Unfortunately, there’s a serious lack of hair salons that use authentic green/organic brands where I am currently living (Luxembourg). Some salons use L’Oréal’s botanical range and proclaim themselves as natural beauty institutes but obviously, they do not fit within the green spectrum. This is just a case of greenwashing.

I used to take my own products to the salon, but it ended up being a fail because the hairdresser did not know how to work with the products, so I go very rarely now. I take care of my hair by doing oil treatments at home, taking supplements and avoiding heat-styling tools. I have seen eco salons in France, Belgium, Germany and the UK and I am assuming that if you live in a big city, you might have more chance of finding one. My dream would be to visit the salons of Josh Rosebrook and Tabitha James Kraan.

I know of a few in London and will only go to those who use Organic Colour Systems if I want to dye my hair. If I get my hair cut at a mainstream salon, I am that person who brings in her own shampoo and conditioner to use! I also decline when they ask if I’d like anything in my hair after it’s been styled.

There are several salons local to me that use ranges with organic ingredients and I think as formulas continue to improve more salons will embrace natural ranges professionally. More consumers than ever are aware of a variety of issues in the beauty industry and more people are searching for gentler, plant-based ingredients, or cruelty-free and vegan ranges. Many of the major haircare brands have already released more naturally-inspired ranges and I think this will pave the way for customers to seek out more independent brands using green formulations as well.

Six green beauty bloggers' lively insights on the state of play of the natural, organic haircare market and trending natural haircare products for both consumers and salons. #naturalhaircare #haircaretrends #DIYhaircare Click To Tweet

Do you think natural haircare plays second fiddle to natural skincare?

Absolutely. There’s a huge opportunity to showcase natural haircare products as something that people can use and use with confidence because they perform. If someone could create something that was easily accessible that salons could use and was organic, then it could be a really exciting opportunity.

Yes, because in many categories the formulations were simply not up to the job. For very dry and curly textured hair, hair oils and butters are fantastic but don’t work fine hair. Also, if you use silicone-based styling products natural products without SLS won’t remove them properly. There’s also a fair bit of green washing such as brands claiming to be natural because they contain one drop of argan oil.

I do think that there are quite few brands catering to people wishing to use natural haircare but yes, I do believe there is much more choice for skincare. I would love to see green beauty bloggers talking more about haircare and also to see my favourite green brands consider formulating hair products as well. I’d also love to see more affordable options from high street retailers. Personally, I will always prefer buying from niche retailers and directly from indie brands who are direct to consumer but access is really key for your average consumer.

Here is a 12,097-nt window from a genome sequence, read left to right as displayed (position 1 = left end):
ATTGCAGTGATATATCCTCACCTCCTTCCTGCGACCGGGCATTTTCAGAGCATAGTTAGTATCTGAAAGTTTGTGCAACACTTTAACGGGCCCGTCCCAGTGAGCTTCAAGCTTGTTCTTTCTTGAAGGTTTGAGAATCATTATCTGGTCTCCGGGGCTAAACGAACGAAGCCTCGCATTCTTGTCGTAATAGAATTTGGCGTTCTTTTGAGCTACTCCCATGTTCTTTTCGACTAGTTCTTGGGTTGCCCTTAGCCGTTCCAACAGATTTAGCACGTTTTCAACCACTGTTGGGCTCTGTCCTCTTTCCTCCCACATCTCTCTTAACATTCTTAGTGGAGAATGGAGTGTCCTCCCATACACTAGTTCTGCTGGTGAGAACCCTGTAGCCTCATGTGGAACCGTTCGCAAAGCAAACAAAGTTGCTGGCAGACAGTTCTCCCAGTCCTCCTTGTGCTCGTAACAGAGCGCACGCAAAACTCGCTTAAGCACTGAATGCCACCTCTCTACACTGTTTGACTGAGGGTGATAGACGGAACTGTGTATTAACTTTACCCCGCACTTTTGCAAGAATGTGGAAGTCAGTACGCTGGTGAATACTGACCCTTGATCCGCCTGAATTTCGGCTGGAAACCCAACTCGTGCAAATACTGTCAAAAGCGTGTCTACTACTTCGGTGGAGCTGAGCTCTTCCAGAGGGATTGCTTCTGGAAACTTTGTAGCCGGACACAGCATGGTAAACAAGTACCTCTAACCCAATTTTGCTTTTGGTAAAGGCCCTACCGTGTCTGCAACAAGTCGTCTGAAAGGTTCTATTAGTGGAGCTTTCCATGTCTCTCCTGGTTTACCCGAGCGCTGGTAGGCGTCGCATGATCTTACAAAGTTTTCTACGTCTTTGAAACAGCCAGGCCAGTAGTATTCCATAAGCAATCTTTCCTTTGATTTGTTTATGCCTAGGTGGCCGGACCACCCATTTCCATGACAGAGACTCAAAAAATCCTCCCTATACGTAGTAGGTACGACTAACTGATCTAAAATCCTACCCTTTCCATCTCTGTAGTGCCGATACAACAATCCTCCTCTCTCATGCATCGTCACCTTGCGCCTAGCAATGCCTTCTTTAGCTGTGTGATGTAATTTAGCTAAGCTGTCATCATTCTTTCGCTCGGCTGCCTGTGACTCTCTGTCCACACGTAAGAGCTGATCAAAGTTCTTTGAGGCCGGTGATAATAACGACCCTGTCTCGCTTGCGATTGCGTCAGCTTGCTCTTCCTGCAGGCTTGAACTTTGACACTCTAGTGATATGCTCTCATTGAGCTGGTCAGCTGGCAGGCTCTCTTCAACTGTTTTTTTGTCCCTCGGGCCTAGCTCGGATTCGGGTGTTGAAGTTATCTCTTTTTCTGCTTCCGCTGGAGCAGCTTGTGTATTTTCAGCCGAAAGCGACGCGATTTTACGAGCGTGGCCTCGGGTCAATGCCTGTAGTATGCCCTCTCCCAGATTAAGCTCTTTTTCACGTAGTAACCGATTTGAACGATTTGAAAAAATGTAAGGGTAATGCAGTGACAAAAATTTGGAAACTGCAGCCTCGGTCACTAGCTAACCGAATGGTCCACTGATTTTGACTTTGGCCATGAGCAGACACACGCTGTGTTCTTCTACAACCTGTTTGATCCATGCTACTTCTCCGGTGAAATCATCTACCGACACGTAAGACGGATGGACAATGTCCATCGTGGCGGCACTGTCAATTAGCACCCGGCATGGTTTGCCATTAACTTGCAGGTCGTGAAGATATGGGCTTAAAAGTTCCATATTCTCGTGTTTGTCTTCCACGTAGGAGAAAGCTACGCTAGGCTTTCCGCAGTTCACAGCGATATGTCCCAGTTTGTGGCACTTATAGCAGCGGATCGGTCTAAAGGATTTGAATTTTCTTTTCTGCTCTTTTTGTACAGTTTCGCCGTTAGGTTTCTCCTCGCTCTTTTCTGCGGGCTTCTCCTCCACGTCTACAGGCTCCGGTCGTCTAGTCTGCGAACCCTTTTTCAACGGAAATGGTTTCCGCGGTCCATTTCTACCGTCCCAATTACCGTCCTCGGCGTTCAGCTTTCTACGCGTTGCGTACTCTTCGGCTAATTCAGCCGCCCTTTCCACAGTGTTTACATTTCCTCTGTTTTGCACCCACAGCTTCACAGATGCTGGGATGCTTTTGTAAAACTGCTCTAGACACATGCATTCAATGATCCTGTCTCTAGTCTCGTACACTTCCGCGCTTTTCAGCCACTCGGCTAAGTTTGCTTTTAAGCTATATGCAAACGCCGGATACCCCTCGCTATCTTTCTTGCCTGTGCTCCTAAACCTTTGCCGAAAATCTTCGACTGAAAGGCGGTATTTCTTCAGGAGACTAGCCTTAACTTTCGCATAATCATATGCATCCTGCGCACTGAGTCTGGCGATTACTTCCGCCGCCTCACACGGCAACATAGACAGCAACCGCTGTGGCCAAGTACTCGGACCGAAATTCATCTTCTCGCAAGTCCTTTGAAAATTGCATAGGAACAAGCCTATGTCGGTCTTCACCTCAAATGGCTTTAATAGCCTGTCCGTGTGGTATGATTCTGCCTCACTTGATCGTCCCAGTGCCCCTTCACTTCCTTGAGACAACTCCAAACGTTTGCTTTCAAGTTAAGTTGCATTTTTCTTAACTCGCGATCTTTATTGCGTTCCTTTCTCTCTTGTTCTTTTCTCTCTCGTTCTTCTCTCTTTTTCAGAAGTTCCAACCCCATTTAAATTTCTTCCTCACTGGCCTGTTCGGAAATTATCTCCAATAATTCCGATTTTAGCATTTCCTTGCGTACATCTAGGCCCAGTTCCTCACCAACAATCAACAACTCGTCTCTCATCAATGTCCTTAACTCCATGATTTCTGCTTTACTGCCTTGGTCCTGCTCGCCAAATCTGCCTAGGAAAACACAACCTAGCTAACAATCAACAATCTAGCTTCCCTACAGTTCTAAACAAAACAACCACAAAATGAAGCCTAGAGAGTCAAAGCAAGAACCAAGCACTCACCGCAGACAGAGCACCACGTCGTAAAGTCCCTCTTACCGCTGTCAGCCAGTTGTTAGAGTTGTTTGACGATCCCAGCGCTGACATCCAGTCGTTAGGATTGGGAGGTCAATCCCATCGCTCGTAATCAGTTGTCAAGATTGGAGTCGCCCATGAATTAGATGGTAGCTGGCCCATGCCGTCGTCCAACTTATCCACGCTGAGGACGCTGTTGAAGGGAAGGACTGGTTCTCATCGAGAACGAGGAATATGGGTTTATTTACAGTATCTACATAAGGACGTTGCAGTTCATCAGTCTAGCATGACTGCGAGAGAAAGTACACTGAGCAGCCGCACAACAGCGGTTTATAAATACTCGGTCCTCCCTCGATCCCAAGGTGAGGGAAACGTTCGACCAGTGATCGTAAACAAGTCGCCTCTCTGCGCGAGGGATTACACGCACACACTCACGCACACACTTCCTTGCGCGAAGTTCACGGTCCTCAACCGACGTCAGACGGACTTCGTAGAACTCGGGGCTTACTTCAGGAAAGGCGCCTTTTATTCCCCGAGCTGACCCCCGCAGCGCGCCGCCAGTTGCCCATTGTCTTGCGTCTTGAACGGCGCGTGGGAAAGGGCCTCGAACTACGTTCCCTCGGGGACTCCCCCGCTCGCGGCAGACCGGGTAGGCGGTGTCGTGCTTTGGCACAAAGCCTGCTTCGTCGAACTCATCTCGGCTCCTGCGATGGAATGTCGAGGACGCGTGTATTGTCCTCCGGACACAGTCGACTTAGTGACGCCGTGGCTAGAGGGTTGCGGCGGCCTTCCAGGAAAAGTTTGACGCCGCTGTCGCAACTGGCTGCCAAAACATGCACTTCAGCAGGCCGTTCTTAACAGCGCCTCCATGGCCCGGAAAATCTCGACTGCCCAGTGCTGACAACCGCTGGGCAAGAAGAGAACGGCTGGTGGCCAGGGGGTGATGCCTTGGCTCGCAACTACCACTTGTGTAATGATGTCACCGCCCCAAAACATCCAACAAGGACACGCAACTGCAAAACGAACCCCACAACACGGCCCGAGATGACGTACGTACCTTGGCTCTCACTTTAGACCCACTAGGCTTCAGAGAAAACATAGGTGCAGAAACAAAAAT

In my opinion, I don’t believe so. Hair health has been as important to me as skin health. The ‘less is more’ beauty philosophy applies perfectly to haircare. You don’t need a daily hair routine that involves five or six different steps – unlike what we commonly see in skincare. There are a lot of easy and affordable DIY natural recipes for hair and so, you can work your way towards healthy locks by finding a simple routine that works for you with the right ingredients. On the other hand, I have seen natural haircare brands come up with sophisticated formulas and cutting-edge technology and they are very popular too. There is a lot of variety and something for everyone.

I definitely think natural haircare has played second fiddle to natural skincare. But, in the same way that natural skincare played second fiddle to natural/organic foods for a long time, it is catching up! People’s shopping habits are changing as they increasingly try to cut down on their chemical or toxin load in all areas of their lives.

Natural haircare has definitely not been as widely available as natural skincare and the formulas generally haven’t been as polished, making it difficult for them to compete with more traditional brands. I do think this is changing, especially in the luxury section of the market where there are very sophisticated natural formulas available now. There is definitely still plenty of room for new brands to emerge and there is a big gap in the market for budget-friendly formulations that are eco-friendly and easy to use.

A huge thank you to our green beauty bloggers and Instagrammers for contributing such a lively discussion on the state of play in the natural haircare sector. Do head to our panel’s blogs and follow them on social media:

Ailish Lucas – The Glow Getter
Lynda D’Aboh – Wonderlusting
Zarah Lutchmeah – Seoulfull Star
Liz M – @lizthegreenspirit and Smells Like a Green Spirit
Ariane Chui – F-toxins
Ana Green – Ana Goes Green

Explore the world of natural haircare on our Diploma in Organic Haircare Formulation. On this course, you learn about some of the most innovative ingredients in the global beauty industry and go on to create high-performance, organic haircare formulations. We recommend you have some organic skincare formulation experience first and so you may wish to start out with our Diploma in Organic Skincare Formulation. To find out more, try out a sample lesson.

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Liz Ayling | Formula Botanica

Liz is Formula Botanica’s Content Coordinator and joined our team in August 2020. Liz worked as a professional blogger, journalist and site developer for many years and was also part of the Formula Botanica student community. Read more about the Formula Botanica Team.